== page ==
Why are we doing this? Not so we are fitter. I mean, you will get fitter, but that’s not the goal—the goal is to become better racers. I think it’s a little bit of a shift. When you’re on the bubble, as we’ve been, you don’t have to make radical changes. Everyone’s just got to get a little bit better, a little more confidence, more buy-in and belief; getting the athletes to think of themselves not as really hard workers who also race, but as racers who work hard. It sounds a little cliche, but helps you make the right decision and listen to your body. Things that will ultimately help you not to overtrain. Overtraining is really hard to recover from. We’re not trying to get in as best shape as possible, we’re trying to be the best racers as possible.

How do you establish trust right away as a new coach?

I was going back and forth from California for the first five weeks, staying in a hotel, and Destiny [Collins] asked if she could meet with me and another girl asked. I said if anyone wants to drop by, we can hang out in the lobby and chat and this whole group that came in. They were very excited, responsive, welcoming. I’ve seen the training they’ve done in the past and I think it’s very good. I have virtually nothing critical to say about the prior staff and in fact, I am amazed at the job Brad did with the number of athletes he had. It’s really, really hard at this level to coach 25 men and women in cross country, indoors and outdoors. It’s a lot of athletes to focus on. 

I think they were really excited to have a coach that will be just dedicated to them. I don’t do things much differently—it’s just the ability to have more time to spend with them, should someone be increasing their mileage or not, or having an extra cross-training day, or taking a day off, which can get hard to follow if you have that many kids. That will be the biggest change.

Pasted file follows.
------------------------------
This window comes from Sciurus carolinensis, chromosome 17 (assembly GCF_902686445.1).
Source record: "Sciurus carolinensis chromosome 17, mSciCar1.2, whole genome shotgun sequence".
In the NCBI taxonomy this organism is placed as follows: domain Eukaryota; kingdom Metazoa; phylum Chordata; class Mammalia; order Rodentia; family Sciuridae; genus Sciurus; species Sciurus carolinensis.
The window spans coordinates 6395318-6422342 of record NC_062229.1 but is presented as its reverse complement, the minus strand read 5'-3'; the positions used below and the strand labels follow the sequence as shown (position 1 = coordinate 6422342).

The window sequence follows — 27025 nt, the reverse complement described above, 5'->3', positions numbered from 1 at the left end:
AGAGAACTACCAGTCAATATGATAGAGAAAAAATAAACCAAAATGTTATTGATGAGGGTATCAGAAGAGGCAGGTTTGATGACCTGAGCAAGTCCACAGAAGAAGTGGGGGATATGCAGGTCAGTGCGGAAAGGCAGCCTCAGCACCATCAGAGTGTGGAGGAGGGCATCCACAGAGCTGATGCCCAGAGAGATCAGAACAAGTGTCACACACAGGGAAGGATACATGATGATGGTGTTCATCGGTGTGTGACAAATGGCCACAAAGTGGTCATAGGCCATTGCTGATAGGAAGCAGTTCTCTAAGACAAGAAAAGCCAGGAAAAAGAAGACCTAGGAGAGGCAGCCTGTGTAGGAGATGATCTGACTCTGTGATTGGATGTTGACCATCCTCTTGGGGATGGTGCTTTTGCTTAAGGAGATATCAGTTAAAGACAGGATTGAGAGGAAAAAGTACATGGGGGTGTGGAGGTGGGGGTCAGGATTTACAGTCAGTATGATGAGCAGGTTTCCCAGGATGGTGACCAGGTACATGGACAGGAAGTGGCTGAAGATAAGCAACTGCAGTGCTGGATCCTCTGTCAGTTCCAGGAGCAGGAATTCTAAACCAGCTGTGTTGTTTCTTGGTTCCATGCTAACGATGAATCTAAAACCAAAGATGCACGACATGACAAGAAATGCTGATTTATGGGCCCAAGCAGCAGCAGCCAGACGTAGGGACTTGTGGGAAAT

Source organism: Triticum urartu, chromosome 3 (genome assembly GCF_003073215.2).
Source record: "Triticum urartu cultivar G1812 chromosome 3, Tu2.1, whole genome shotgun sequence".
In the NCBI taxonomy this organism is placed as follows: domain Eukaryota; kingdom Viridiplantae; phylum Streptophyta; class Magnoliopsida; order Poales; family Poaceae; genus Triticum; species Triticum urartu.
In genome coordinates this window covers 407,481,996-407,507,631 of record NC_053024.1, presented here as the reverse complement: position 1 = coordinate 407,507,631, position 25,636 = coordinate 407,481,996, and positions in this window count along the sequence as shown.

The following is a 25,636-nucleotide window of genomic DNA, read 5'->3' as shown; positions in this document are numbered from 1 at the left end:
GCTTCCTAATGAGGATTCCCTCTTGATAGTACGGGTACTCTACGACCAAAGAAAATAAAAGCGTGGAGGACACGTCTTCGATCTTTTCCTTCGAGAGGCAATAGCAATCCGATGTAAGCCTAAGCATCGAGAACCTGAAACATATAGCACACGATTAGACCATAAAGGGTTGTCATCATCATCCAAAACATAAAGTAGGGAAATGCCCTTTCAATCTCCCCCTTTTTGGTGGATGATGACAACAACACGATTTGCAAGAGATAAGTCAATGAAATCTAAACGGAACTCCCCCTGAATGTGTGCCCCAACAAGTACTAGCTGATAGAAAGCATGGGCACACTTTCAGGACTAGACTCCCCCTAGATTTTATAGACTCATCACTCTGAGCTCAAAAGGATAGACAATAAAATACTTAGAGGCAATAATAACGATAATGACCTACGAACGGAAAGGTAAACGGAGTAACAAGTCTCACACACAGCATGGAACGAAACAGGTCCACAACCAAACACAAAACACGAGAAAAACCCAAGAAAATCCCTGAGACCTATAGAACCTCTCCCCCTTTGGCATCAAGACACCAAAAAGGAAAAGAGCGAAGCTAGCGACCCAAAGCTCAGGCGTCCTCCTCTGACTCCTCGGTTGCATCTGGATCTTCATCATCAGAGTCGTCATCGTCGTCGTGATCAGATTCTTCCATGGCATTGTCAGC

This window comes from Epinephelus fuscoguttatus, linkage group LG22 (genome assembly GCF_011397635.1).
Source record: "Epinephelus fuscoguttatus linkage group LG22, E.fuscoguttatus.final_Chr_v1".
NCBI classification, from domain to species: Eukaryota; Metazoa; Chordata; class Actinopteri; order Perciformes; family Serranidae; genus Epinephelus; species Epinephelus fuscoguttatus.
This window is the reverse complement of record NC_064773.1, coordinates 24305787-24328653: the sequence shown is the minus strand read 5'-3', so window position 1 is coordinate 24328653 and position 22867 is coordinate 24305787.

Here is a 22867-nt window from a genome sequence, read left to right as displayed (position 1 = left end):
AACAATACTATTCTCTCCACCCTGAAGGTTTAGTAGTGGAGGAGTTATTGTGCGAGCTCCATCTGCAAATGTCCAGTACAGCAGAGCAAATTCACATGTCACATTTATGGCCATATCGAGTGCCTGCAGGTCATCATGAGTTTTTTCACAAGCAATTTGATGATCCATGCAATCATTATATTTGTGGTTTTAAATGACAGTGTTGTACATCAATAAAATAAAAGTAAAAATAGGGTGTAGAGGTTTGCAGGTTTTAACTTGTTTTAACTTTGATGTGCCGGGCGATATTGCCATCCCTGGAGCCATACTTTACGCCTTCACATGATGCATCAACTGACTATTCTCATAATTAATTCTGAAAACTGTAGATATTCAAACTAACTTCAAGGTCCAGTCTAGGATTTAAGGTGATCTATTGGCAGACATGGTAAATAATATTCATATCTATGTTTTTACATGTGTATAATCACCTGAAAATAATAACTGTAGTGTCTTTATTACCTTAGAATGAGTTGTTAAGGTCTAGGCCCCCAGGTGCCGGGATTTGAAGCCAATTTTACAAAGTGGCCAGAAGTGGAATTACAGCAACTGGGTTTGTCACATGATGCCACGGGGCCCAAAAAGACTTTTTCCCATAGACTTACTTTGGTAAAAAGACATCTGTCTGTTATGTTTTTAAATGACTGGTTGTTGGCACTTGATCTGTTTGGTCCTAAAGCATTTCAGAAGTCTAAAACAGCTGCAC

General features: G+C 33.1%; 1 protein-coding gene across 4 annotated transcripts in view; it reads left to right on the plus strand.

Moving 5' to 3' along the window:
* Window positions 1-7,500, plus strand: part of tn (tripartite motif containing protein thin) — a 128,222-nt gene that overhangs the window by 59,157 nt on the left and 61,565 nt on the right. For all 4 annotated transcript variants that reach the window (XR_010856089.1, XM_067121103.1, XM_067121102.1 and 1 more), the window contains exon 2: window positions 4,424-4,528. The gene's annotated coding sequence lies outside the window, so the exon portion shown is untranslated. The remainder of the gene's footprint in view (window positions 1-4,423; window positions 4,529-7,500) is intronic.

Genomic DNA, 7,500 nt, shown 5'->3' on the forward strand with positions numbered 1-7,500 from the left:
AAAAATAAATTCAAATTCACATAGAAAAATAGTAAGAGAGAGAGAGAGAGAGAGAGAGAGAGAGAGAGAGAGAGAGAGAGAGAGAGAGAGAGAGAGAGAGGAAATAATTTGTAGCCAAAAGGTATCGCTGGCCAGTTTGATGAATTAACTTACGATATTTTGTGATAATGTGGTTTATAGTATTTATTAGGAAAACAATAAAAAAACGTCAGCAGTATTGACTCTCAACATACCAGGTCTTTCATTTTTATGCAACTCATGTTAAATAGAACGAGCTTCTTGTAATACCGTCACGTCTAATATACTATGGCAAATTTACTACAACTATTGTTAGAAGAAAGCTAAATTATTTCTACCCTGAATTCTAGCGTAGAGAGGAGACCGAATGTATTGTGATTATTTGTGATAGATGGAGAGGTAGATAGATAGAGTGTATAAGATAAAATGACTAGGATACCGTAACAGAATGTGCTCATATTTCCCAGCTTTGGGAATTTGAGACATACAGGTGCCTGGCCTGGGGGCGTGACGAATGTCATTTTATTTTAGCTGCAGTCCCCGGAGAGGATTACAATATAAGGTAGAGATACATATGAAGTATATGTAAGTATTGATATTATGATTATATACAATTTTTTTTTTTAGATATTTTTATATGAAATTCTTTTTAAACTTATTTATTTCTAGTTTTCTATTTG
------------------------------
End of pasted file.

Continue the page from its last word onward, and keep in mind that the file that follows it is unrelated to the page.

Earlier this year, I wrote about possible solutions to ending the gender discrepancy in NCAA cross country distances. What are your thoughts on women racing 6K and men racing 10K?

It’s a complicated question. Honestly, if I was in charge, men wouldn’t be running 10Ks. I think it’s ridiculous for college teams to produce athletes who run two 10Ks 10 days apart. If you’re going to be doing that, you need to hand out more scholarships. You can’t take an 800 kid and expect him to do that, but strength-oriented 800 kids can run 6K if you need them to. 

I don’t think it’s a matter of men or women or being stronger. I don’t think it’s good for long-term development of athletes. I’m sure I’m on the short end of the vote for that. I would hate it. I don’t think I could ethically coach if I had to train 17- to 18-year-old girls to run two 10Ks eight days apart in November. I just totally disagree. If it were up to me, I would do 5K or 8K for men and women, it allows you to actually make real teams. Colleges are almost forced to decide if you’re going to be a distance-oriented or sprint-oriented team because it’s pretty hard to build both, particularly if you only have athletic scholarships or financial aid to rely on. It’s almost impossible. 

I would not want women to run 8K—6K, max, for me.

I look at, 'what’s the long run you need to do to run a successful 6K?' and work backwards. What does that mean for the rest of the week? I know high schoolers are doing more volume now, but I have girls coming in here who are running 25 miles a week in high school. How would I get them ready for two 8Ks in a week? 6K, you basically have the right amount of days to recover. I’m not a fan of extending the distance for women at all and if anything, we should shorten the distance for men to 8K all year.

We really need to think about what’s appropriate for the student-athlete and I don’t think the volume you need to put in to run two 10Ks in a row is appropriate.